You can create your own corned beef or Pastrami right at home with pretty much any cut of beef. Personally I am a fan of the traditional Brisket for my home cure but for something really special I urge you to try curing Beef Short Ribs. Get yourself a whole plate of ribs 3-4 bones will do. Now in order to get that corned beef taste and color you'll need to pick up some pink curing salt also known as Prague powder. This can be obtained online or even in the salt section of your grocery store. The other product I picked up while in the spice isle was pickling spice. Now you can make your own using allspice berries, black pepper corns, bay leaf, coriander, and mustard seeds but I opted for the quick fix instead. Now the difference between corned beef and pastrami is the final cooking process. Pastrami is literally corned beef that has an exterior rub coating of coriander, black pepper, and mustard seeds. The coated beef is then smoked in a smoker rather then boiled. So if you dont have a smoker you may opt to boil your beef after using the traditional boiled dinner method. However if you do have a grill well the Pastrami transformation is really something special and something I urge you to try.
Making the brine: Alright you've got your curing salt, your pickling spice and a nice plate of short ribs so what you do next is to give those ribs a nice trim. Take off that hard fat on the top of the ribs.
Now that you have them pretty well trimmed you'll need either a large ziplock bag or a large vacuum seal bag. Place your ribs in a bag and start working your brine. In a large stock pot add you brine ingredients together and heat till all of the salts and sugar dissolved. Once dissolved allow brine to cool and add to your beef rib bag. Seal and place in a dish in case your brine leaks because you will be flipping these ribs daily to ensure an even cure.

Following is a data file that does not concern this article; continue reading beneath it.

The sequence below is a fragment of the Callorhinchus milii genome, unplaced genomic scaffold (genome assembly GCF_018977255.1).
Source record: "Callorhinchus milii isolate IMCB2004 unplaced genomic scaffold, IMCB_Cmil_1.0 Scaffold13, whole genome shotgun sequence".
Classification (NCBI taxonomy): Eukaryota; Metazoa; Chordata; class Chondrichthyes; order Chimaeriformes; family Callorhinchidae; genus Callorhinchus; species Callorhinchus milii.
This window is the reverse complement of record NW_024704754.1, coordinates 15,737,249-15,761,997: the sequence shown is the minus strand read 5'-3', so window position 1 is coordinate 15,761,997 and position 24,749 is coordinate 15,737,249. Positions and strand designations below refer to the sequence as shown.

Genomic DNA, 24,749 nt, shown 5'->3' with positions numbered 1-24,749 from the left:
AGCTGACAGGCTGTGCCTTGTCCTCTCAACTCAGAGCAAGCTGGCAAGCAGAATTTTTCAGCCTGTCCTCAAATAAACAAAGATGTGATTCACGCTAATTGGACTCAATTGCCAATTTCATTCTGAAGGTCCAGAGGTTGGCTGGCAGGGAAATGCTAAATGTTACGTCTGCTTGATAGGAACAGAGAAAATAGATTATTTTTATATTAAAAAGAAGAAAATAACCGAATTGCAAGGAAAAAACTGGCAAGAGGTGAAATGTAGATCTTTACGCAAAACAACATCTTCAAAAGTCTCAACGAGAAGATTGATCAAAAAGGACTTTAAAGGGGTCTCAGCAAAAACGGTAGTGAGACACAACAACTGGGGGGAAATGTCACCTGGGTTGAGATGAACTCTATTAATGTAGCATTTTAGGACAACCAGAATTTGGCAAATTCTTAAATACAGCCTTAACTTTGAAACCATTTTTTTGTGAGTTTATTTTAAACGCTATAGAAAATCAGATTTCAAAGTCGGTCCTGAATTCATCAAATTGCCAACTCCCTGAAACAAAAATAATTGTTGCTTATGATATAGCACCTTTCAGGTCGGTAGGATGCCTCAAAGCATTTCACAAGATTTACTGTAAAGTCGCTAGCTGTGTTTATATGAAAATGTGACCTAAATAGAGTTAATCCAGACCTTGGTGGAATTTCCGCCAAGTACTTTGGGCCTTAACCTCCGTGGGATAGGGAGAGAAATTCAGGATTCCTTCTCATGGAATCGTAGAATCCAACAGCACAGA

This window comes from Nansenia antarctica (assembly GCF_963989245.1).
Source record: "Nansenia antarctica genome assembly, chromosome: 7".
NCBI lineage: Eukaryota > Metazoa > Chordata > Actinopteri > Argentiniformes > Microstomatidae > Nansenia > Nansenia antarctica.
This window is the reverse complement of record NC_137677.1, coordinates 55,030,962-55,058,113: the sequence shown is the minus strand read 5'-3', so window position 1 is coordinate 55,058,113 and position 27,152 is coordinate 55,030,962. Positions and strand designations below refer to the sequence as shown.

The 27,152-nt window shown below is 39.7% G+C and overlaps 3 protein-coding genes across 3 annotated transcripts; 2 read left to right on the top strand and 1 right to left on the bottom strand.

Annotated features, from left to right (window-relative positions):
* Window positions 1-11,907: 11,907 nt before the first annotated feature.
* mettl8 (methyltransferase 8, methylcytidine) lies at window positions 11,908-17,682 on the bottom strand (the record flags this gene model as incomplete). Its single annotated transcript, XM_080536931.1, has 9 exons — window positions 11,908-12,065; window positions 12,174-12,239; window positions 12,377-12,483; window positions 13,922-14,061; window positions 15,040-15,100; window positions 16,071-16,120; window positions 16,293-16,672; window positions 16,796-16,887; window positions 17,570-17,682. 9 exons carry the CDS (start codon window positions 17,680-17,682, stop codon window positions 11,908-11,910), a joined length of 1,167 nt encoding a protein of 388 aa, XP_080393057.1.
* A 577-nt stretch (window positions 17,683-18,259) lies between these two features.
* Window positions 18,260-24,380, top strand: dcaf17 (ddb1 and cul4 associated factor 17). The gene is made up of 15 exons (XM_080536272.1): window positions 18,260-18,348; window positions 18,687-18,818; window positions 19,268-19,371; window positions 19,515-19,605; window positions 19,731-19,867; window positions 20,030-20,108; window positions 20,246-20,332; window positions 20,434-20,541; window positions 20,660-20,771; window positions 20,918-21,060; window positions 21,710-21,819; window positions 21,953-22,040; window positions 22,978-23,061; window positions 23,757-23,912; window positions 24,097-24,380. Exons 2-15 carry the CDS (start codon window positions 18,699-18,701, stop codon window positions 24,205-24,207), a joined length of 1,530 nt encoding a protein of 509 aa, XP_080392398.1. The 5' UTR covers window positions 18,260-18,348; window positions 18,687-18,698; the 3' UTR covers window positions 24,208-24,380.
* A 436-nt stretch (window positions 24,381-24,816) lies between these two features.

Brine recipe: 1-1/2 cups kosher salt*
½ cup sugar (I used Maple Sugar)
4 teaspoons pink salt (sodium nitrite)
3 cloves garlic, minced
4 tablespoons pickling spice
1 Gallon of Water
Now that your ribs are in the brine bag with your brine you'll need to cure these for at least four days and up to 10 days max in your refrigerator. I opted for 5 days on this batch. Also remember to flip your bag daily or your cure maybe uneven. Once your satisfied with the cure time go ahead and drain your brine and remove the ribs from the bag and give them a really good long rinse in cold water. This part is crucial or your final product will be too salty. Once rinsed pat dry with paper towel and then make your pastrami rub and generously apply to the outside of your ribs on all sides.
2 Tablespoons of Black Peppercorns
2 Tablespoons of Coriander
1 Tablespoon of Mustard Seeds
1/2 Tablespoon of Celery seed
Crush with Mortar and Pestle
The final step is to smoke your beef ribs in yor smoker at 275° until your internal temp reaches 165° at this point wrap your ribs in butcher paper and return to the smoker until 195-203° or until meat probes easily. Remove from smoker and rest wrapped for one hour before slicing.